As Twitter bots become sophisticated and are programmed to avoid easy detection, however, picking out bots becomes a more labor-intensive practice that requires a human being to scroll through a possible bot’s timeline and render a qualitative judgment. Other bots go back and forth between being operated by a computer program and being actively managed by a human, making identification even more difficult. In terms of this study, it likely means that the proportion of bots in the debate conversation was even higher than what the researchers estimated.
Representatives from Twitter did not respond to a request for comment
Sam Wooley, a researcher at University of Washington who co-authored the study, noted that, while his team hasn’t done a large-scale network analysis of bots supporting Trump, he has identified two primary networks.
“A pretty big one is coming from the alt-right and 8chan, 4chan folks,” he said. “A lot of that are inter-connected bots tasked with both with sending out pro-Trump information, but more often sending out anti-Hillary information. A lot of the stuff those accounts tweet are memes that are about conspiracies to do with Hillary, like her health or that she has an earpiece in during debates.”
The goal of this botnet is to use the amplification potential of thousands upon thousands of bots to make certain hashtags trend and then flood those hashtags with memes friendly to Trump and/or hostile to Clinton.
Woolley identified a second large network of bots, this one based in Russia. He noted that many of the bots reporter Adrian Chen identified as being part a Russian online propaganda network, dubbed “The Agency,” have shifted to discussing the U.S. presidential election and do so in a way that bolsters Trump’s candidacy.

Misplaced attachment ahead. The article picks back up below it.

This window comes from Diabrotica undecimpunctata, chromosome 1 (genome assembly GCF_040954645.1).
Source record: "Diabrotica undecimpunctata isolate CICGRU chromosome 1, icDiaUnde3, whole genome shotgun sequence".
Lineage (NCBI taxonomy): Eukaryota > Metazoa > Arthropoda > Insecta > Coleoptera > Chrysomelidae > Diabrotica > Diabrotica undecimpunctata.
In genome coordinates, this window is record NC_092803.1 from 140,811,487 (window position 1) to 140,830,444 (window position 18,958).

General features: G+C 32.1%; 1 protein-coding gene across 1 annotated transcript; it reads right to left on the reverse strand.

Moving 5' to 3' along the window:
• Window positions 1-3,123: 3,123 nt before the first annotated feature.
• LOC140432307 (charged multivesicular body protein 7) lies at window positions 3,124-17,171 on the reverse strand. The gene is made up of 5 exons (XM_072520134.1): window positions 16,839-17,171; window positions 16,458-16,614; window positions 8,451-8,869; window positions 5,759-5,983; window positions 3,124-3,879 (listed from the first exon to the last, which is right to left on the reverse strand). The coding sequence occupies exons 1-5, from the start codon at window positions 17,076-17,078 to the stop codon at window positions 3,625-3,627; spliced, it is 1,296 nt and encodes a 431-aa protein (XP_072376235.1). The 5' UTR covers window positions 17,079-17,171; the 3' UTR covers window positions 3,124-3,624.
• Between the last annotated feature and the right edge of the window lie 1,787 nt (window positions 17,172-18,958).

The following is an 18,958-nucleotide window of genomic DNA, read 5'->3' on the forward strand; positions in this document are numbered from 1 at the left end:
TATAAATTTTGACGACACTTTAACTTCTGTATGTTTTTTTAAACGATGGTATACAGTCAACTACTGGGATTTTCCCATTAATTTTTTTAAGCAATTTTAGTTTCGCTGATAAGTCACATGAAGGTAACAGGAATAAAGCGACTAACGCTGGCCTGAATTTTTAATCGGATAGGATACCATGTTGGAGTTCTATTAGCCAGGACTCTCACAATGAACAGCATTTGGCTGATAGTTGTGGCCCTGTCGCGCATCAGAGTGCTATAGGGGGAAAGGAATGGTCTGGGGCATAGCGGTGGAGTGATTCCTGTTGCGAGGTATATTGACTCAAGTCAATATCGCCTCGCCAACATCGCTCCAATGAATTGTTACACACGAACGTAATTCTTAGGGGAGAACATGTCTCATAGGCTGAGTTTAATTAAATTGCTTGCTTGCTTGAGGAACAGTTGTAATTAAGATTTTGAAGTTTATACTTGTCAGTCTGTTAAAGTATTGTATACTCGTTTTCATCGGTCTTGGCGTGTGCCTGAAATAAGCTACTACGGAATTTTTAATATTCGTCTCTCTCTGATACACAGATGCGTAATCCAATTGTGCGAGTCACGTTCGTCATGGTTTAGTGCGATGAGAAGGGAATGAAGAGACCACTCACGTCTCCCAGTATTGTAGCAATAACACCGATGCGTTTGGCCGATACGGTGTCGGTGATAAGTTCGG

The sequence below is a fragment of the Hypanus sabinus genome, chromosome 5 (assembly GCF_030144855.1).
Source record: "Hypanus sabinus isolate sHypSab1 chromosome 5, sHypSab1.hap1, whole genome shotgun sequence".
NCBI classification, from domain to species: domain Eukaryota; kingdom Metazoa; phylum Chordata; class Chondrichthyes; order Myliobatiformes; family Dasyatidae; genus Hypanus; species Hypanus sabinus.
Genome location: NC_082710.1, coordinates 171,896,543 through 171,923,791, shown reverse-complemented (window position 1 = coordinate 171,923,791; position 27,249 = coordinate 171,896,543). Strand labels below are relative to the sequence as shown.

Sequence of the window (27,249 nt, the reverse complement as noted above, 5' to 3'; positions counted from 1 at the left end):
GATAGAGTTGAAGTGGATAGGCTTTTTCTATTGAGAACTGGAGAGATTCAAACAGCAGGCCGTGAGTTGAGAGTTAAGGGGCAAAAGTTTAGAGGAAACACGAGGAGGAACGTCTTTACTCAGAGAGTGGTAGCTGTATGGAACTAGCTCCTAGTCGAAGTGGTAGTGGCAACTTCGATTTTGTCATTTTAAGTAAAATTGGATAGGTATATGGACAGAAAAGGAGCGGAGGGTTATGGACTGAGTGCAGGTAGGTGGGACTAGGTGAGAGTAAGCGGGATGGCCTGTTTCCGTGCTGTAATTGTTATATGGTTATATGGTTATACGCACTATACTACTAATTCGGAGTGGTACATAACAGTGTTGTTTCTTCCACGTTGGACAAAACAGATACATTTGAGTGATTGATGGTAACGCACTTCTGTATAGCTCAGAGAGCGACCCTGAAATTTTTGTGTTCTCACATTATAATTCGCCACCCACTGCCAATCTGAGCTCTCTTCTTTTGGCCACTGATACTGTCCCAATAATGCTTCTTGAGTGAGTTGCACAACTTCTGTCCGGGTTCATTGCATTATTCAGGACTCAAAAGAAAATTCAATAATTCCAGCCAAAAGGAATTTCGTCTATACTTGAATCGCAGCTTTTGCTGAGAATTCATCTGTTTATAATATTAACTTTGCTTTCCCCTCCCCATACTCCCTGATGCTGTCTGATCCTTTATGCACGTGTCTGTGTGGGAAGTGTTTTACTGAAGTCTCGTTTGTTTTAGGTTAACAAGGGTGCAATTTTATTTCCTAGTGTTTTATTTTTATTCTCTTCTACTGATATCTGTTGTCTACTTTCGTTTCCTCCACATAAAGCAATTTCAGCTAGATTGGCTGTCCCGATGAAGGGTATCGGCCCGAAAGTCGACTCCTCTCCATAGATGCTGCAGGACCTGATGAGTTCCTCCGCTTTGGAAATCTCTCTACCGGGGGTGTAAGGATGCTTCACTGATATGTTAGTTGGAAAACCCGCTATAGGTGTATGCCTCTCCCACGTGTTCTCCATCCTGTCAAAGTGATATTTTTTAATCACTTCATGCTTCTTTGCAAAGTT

There are also number of smaller botnets that appear to be running independently. What’s interesting about many of these botnets, Woolley noted, is that many of them have a tendency to shift back and forth between posting political and advertising content. These botnets are likely operated by online marketing firms and are either occasionally taking commissions from someone backing the Trump campaign or using the popularity of pro-Trump conversations to organically build audience for bots that can later be used to pitch products.
As noted in a recent Buzzfeed story about about how Madedonian teenagers are taking advantage of Facebook‘s proclivity to spread political news stories even if those stories are completely fake, internet users in the U.S. are generally far more valuable to advertisers than people living overseas. If a bot can use Trump memes to build a following of people in the U.S., its value as a marketing tool is substantially increased.
Organized networks of Twitter bots have made an impact in the election prior to the big debates. Earlier this year, Patrick Ruffini, co-founder of the right-leaning political analytics firm Echolon Insights, identified a network of pro-Trump Twitter bots engaging in coordinated campaigns to do things like urging Trump supporters to file complaints with the FCC about robocalls originating from the campaign for Trump’s GOP primary rival, Texas Sen. Ted Cruz.
“That’s the nature of Twitter, anyone with capital—temporal, social, or financial—can build bots that are quite successful at manipulating a conversation,” Woolley said. “The responsibility will be not only on the U.S. government to start thinking of how it’s going to manage this type of automation when it comes to political conversations, but also campaign finance, harassment and hate speech.”
The onus is on Twitter, too, said Woolley, which must “think about how it’s going to identify bots or not identify them and work to manage ones that are doing things that are a bit more nefarious, rather than putting it on the user to identify and report malicious accounts.”
Aaron Sankin is a former Senior Staff Writer at the Daily Dot who covered the intersection of politics, technology, online privacy, Twitter bots, and the role of dank memes in popular culture. He lives in Seattle, Washington. He joined the Center for Investigative Reporting in 2016.